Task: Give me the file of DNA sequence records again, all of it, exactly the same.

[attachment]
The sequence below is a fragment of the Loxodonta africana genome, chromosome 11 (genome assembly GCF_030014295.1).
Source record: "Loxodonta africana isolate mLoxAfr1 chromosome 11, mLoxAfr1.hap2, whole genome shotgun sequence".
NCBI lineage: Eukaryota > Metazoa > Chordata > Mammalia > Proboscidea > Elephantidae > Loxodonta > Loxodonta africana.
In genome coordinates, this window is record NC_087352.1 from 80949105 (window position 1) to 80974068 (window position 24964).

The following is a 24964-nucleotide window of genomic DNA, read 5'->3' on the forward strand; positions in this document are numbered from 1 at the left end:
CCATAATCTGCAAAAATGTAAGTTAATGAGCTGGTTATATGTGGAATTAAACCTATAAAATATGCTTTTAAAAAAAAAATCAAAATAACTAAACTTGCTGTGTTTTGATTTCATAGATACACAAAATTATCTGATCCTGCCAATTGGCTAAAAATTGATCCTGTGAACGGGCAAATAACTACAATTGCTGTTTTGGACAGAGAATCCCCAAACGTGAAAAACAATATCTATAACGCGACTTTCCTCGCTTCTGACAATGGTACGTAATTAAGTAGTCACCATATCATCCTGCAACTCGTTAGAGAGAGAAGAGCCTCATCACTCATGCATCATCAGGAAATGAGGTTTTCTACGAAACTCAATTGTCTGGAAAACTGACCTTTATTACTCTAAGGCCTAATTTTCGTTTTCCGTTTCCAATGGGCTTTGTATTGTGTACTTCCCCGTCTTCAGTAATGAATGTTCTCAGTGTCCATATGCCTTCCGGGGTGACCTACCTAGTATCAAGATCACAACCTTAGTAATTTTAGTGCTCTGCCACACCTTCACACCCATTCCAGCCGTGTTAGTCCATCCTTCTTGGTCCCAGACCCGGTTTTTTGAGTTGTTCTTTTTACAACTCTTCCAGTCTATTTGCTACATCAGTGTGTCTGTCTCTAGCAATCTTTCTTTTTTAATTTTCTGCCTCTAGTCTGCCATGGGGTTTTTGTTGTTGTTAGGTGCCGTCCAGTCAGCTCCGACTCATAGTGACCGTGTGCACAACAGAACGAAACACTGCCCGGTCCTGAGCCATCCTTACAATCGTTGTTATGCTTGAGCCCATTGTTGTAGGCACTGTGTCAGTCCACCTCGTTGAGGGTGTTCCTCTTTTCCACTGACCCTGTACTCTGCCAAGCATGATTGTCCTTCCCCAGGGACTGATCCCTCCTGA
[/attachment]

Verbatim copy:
The sequence below is a fragment of the Loxodonta africana genome, chromosome 11 (genome assembly GCF_030014295.1).
Source record: "Loxodonta africana isolate mLoxAfr1 chromosome 11, mLoxAfr1.hap2, whole genome shotgun sequence".
NCBI lineage: Eukaryota > Metazoa > Chordata > Mammalia > Proboscidea > Elephantidae > Loxodonta > Loxodonta africana.
In genome coordinates, this window is record NC_087352.1 from 80949105 (window position 1) to 80974068 (window position 24964).

The following is a 24964-nucleotide window of genomic DNA, read 5'->3' on the forward strand; positions in this document are numbered from 1 at the left end:
CCATAATCTGCAAAAATGTAAGTTAATGAGCTGGTTATATGTGGAATTAAACCTATAAAATATGCTTTTAAAAAAAAAATCAAAATAACTAAACTTGCTGTGTTTTGATTTCATAGATACACAAAATTATCTGATCCTGCCAATTGGCTAAAAATTGATCCTGTGAACGGGCAAATAACTACAATTGCTGTTTTGGACAGAGAATCCCCAAACGTGAAAAACAATATCTATAACGCGACTTTCCTCGCTTCTGACAATGGTACGTAATTAAGTAGTCACCATATCATCCTGCAACTCGTTAGAGAGAGAAGAGCCTCATCACTCATGCATCATCAGGAAATGAGGTTTTCTACGAAACTCAATTGTCTGGAAAACTGACCTTTATTACTCTAAGGCCTAATTTTCGTTTTCCGTTTCCAATGGGCTTTGTATTGTGTACTTCCCCGTCTTCAGTAATGAATGTTCTCAGTGTCCATATGCCTTCCGGGGTGACCTACCTAGTATCAAGATCACAACCTTAGTAATTTTAGTGCTCTGCCACACCTTCACACCCATTCCAGCCGTGTTAGTCCATCCTTCTTGGTCCCAGACCCGGTTTTTTGAGTTGTTCTTTTTACAACTCTTCCAGTCTATTTGCTACATCAGTGTGTCTGTCTCTAGCAATCTTTCTTTTTTAATTTTCTGCCTCTAGTCTGCCATGGGGTTTTTGTTGTTGTTAGGTGCCGTCCAGTCAGCTCCGACTCATAGTGACCGTGTGCACAACAGAACGAAACACTGCCCGGTCCTGAGCCATCCTTACAATCGTTGTTATGCTTGAGCCCATTGTTGTAGGCACTGTGTCAGTCCACCTCGTTGAGGGTGTTCCTCTTTTCCACTGACCCTGTACTCTGCCAAGCATGATTGTCCTTCCCCAGGGACTGATCCCTCCTGA